Right. So we were almost forced to grow and become a legit business. We had to hire 20 to 30 more Ugandan ladies within the first two months of being back from Uganda. We barely had a name - we didn’t even really have a website yet. And it was a huge risk because we were hiring more Ugandan women, but we didn’t know if Reef would ever place another order, and we didn’t want to leave the women hanging afterwards, so it was a lot of pressure.
But it worked out. God has continued to build the company, open doors, and grow our business.
Did any of you have any prior business experience?
No, but we have amazing people around us who do. And we have so many resources. Our photographer is a friend from church, our stylist is his sister-in-law, and we’re just blessed to have a talented community around us that supports us and believes in our cause.
Where does the paper for the beads come from?
There are recycled paper marts in the capital city in Uganda that used to have tons of paper, so that’s where we've gotten it, but we’re exploring different options right now because Uganda is in a place where they’re almost out of paper. We still want to purchase it locally so we can create more jobs.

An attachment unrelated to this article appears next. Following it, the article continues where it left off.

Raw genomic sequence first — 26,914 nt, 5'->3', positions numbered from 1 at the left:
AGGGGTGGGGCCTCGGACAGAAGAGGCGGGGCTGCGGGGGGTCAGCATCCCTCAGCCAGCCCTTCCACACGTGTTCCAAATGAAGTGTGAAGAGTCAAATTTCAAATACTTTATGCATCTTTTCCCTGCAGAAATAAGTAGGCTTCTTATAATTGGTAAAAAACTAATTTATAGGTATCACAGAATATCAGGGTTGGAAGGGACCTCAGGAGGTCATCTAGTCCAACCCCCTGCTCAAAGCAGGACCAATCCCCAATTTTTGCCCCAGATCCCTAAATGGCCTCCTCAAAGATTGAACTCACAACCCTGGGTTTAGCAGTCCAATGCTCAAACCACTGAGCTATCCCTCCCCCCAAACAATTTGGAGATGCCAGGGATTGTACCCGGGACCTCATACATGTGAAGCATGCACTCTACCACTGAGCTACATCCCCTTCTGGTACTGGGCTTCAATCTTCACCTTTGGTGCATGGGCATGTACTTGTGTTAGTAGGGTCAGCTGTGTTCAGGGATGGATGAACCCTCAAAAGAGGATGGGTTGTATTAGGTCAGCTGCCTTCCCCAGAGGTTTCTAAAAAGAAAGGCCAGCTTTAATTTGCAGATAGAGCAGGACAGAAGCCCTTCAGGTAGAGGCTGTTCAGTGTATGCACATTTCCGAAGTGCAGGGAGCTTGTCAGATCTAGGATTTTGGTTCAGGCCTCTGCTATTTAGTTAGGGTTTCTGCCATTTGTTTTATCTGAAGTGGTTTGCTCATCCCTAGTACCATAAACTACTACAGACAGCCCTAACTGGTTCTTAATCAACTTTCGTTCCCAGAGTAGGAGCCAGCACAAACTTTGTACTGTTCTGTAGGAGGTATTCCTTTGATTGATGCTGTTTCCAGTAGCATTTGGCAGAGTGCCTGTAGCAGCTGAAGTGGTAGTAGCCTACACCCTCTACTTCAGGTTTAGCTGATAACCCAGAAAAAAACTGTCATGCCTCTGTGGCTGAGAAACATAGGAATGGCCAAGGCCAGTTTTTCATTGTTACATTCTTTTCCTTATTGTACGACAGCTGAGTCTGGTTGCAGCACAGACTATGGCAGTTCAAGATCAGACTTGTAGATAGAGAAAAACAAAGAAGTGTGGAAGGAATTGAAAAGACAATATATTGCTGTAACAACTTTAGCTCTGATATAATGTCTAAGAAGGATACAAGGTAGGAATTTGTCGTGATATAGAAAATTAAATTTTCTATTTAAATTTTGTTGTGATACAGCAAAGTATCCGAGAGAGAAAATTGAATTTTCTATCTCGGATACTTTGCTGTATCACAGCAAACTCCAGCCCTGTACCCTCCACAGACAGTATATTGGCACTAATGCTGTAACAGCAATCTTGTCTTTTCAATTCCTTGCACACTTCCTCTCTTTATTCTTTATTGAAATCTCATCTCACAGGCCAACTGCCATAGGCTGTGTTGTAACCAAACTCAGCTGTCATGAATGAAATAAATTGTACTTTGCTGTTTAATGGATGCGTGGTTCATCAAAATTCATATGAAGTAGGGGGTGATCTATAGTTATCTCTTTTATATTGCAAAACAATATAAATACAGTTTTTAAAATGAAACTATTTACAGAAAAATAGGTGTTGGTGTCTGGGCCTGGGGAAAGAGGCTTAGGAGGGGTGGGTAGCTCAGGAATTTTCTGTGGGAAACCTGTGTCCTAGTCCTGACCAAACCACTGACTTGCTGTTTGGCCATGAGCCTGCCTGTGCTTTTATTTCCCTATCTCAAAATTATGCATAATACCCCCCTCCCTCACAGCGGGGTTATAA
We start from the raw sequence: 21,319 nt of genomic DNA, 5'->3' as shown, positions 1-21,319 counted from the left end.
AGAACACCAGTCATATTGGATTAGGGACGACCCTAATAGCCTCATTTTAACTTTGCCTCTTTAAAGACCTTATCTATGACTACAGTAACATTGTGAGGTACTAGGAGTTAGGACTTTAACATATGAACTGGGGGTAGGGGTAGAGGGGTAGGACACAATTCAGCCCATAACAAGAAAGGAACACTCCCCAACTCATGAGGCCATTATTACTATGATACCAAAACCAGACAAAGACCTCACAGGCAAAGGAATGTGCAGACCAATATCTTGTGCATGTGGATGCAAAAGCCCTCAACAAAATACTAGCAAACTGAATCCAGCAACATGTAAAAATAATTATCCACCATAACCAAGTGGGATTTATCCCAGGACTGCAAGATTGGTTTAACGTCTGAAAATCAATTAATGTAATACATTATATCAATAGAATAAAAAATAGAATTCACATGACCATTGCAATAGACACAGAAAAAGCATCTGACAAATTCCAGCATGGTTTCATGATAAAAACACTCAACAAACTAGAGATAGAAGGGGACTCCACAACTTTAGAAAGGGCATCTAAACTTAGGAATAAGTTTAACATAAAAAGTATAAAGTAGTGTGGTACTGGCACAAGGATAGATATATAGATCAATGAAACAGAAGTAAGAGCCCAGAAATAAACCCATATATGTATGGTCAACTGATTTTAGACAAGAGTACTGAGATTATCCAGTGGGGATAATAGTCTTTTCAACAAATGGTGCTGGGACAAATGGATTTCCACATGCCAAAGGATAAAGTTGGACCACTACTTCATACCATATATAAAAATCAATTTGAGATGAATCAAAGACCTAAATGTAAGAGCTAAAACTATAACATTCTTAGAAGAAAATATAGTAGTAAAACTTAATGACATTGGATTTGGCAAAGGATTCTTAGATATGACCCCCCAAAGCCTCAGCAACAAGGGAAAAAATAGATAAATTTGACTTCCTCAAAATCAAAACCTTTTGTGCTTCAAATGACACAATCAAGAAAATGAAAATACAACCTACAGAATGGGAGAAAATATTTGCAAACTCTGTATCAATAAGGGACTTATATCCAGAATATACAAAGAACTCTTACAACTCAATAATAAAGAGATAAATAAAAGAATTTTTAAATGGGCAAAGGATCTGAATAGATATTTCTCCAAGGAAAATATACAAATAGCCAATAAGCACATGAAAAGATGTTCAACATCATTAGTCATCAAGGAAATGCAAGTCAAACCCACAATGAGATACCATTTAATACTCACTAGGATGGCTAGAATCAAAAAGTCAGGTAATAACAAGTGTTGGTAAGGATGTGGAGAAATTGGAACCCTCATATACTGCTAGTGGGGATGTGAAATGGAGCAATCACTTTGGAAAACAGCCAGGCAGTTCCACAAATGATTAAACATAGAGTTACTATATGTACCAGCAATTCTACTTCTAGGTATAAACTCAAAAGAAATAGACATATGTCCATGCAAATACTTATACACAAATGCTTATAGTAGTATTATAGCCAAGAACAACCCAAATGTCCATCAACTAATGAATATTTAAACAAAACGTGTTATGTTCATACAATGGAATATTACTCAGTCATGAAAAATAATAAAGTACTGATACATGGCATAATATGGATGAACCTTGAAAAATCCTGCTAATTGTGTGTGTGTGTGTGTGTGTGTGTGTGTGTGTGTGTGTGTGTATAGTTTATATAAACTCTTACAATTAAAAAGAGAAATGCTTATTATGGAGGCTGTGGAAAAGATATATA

It seems like you’re really mindful about helping the local economy.
Definitely. We get all of our products from Uganda. The varnish that’s on our beads is from a local company, and if we need to print on top of the paper we use a printer that’s Ugandan.
How long do these Ugandan women stay in your program? Is there a “graduation”?
They have four years before they graduate. When they enter we meet with them and evaluate their long-term goals because we want to make it very clear that this isn’t the end for them - this is just the beginning. Some of them are just excited to have a job and say they’ll roll beads for the rest of their lives, but that’s not what we want for them. That’s not empowerment. We don’t want them working for us forever - we want them going out and starting small businesses in that town and creating jobs for other women and building up that economy. We have 10 ladies graduating at the end of January (2013) and starting businesses of their own.
Is this the first group of graduates?